I don't mean to imply Jr was mama's little angel. He was a wild man in his childhood and all through his life. I've admired in Jr all the time I've known him that he's allowed his inner wild man expression throughout his life. He's never been arrested and never had a ticket for speeding. This only means he never got caught. Considering how he drove and some of the shit he got into, then it means something. It's like a lifetime merit badge in wiliness.

Banjo pickin was Jr's wild man expression. On the stage, in a jam, picking the banjo gave his wild man plenty of exercise. He learned at age 23 that the wild man let run his course can be self-destructive and can cause some gravely lamentable pain that is far reaching and long lasting.
Jr had good times with his wild man. He said liquor makes a musician play better, and more liquor makes it more better. Then there's a point where it makes the music worse. Jr said he liked to play in that place just before it starts downward, at the peak. It helped him keep mind out of his picking and it greased his joints.

He loved good white liquor all his life. He said he started drinking age 14. Fourteen seems to have been an age of new changes for him. He started banjo at 14. Started sawmilling with his daddy at 14. Started sawmilling alone at 18. Because he only wanted to drink that which was illegal, he had to know certain underworld people to get it. It's a very strict code among people who make, have made, bought, drank white liquor that you rat on no one. Ever. For any reason. The prison code, because many of them have been in prison for making it at some time or other. It's illegal, but mountain men aren't giving it up because it's illegal. Hellfire, everything else is illegal too. It's not like a great deal of people in our country under 60 are going to give up reefer just because it's illegal. It shouldn't be, so it's done anyway. People go to prison for that too, but the old-time bootleggers scratch their heads at the absence of ethic among drug dealers where they rat on each other freely. Jr is a man who could be trusted by all who knew him.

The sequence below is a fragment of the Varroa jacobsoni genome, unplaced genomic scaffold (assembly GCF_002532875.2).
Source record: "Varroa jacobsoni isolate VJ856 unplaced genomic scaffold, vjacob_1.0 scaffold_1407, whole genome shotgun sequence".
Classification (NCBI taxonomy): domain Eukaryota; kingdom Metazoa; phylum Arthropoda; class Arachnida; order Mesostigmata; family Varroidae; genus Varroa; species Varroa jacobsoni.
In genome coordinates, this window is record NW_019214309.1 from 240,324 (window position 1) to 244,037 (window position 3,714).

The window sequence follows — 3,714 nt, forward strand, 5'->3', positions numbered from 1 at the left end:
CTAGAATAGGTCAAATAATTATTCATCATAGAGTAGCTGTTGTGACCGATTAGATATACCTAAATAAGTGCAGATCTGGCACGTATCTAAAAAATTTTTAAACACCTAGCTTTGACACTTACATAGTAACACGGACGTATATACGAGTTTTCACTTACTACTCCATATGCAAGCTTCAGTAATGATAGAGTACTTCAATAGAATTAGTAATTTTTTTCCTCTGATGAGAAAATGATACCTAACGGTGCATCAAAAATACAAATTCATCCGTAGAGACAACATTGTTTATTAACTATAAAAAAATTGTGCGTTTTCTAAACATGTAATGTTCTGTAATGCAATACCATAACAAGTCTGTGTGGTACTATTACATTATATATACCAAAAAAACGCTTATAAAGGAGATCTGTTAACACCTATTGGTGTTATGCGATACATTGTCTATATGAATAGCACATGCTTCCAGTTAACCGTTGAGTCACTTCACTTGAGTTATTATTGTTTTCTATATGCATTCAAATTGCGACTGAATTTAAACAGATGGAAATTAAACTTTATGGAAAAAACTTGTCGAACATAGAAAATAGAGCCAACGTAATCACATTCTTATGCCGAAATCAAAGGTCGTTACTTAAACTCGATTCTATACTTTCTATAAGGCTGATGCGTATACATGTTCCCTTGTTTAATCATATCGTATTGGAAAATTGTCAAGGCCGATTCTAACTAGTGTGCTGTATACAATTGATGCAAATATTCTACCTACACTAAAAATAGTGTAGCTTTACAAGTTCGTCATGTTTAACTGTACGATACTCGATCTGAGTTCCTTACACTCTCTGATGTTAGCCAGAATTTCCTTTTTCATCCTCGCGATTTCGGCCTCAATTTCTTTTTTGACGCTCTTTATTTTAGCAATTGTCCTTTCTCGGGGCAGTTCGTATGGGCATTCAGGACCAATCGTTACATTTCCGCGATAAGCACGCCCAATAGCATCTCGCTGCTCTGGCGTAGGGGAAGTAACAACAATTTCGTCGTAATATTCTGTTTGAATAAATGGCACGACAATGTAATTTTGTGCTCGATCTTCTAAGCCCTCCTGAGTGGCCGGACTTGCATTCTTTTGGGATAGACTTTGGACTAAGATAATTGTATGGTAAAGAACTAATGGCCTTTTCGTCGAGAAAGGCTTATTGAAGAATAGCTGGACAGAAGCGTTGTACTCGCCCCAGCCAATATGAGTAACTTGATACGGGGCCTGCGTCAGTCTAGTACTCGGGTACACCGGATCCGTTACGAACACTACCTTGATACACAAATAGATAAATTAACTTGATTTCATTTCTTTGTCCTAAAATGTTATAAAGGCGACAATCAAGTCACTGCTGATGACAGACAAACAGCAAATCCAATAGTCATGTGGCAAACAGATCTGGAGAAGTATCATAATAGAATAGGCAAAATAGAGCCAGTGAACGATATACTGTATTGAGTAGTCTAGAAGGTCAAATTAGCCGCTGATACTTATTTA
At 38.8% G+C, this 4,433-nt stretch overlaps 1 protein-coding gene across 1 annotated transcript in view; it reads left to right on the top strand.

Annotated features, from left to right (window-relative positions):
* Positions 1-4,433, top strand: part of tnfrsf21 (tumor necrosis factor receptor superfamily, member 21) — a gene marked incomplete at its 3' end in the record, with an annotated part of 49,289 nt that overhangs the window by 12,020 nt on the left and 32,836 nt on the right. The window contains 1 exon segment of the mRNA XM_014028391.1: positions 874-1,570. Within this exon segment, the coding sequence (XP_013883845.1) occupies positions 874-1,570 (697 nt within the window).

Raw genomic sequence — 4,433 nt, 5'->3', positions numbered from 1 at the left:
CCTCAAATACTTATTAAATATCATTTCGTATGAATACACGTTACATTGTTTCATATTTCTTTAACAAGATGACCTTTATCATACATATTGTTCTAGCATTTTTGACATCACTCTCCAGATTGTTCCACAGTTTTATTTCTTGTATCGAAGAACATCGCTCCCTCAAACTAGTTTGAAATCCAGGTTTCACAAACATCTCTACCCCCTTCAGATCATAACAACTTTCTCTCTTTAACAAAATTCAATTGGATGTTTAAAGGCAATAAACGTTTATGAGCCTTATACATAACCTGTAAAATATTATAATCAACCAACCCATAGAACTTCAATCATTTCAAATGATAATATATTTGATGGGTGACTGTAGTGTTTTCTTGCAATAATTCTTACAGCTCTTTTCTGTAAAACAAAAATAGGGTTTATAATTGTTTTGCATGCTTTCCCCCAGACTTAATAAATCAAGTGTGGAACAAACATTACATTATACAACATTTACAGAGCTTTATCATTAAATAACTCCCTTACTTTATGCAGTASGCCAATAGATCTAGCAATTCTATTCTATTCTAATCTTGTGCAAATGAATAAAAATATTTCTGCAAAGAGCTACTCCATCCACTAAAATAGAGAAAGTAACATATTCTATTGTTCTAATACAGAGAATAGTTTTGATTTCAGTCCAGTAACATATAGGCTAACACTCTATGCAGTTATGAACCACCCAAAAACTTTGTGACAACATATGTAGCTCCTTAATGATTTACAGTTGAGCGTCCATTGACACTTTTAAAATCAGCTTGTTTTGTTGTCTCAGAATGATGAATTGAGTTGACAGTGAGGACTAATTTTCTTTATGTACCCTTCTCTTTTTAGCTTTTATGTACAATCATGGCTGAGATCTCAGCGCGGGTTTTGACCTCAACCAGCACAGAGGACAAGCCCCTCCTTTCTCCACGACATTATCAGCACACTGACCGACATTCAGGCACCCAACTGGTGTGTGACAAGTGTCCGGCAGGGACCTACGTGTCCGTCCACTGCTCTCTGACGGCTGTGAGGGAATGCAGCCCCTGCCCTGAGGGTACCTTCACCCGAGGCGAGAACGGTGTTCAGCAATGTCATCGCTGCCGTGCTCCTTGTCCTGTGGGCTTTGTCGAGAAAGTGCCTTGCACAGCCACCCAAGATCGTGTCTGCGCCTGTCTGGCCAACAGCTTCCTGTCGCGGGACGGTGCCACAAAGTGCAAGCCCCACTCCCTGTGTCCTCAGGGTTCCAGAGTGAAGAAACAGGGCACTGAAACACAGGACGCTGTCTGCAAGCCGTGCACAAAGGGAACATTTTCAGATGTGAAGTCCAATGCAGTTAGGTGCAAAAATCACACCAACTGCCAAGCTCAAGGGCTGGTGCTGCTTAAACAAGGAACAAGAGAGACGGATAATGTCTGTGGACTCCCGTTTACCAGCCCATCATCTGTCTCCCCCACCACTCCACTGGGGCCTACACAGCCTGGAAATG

I have an unsettled issue with myself. Much of my thinking is for Jr to go on and get out of this painful, useless body that doesn't work anymore. I appeal to God, hasn't he had enough misery and sorrow? If it gets really bad, I would be all for helping him on his way. Ethically it seems justifiable, but legally it's out of the question. And because the ethics of it is foggy, I couldn't allow myself to help if he pleaded. It's an ethics issue I'm not sure of. I wouldn't want to dive into 5 feet of water thinking it's 30. I believe I'd be with allowing him the option, but not with me around.

These are things I think about, but what I see happening is both Jr and I believe it is best for his soul to go with whatever he's given to go through. Knowing nursing home is not an option whatever happens, I go into this trying time grateful to the people of Hospice for helping me keep him out of nursing homes. We'll ride it on out. That's all the boost either of us need, the knowing that nursing home is not going to get him. Now we can both go through whatever it takes, relaxed.

We have had conversation about it, and he's told me he couldn't do suicide unless it's a circumstance such that he has no choice, like putting him back in a nursing home. I keep him knowing day to day I'm here to help him, and that means whatever it takes. Dumping a chamber pot isn't anything. It's not something to dwell on looking at, but it can be easily dealt with. He dislikes being helpless and "trouble" to anybody. Every morning in our first conversation he'll ask what I'm doing today. I tell him I'm staying here with him. He's glad to hear that. He wasn't sure.

In the picture above, l to r: Bill Caudill, Harold Hayes, Jr Maxwell, Bob Caudill, Johnny Miller.

No comments:

Post a Comment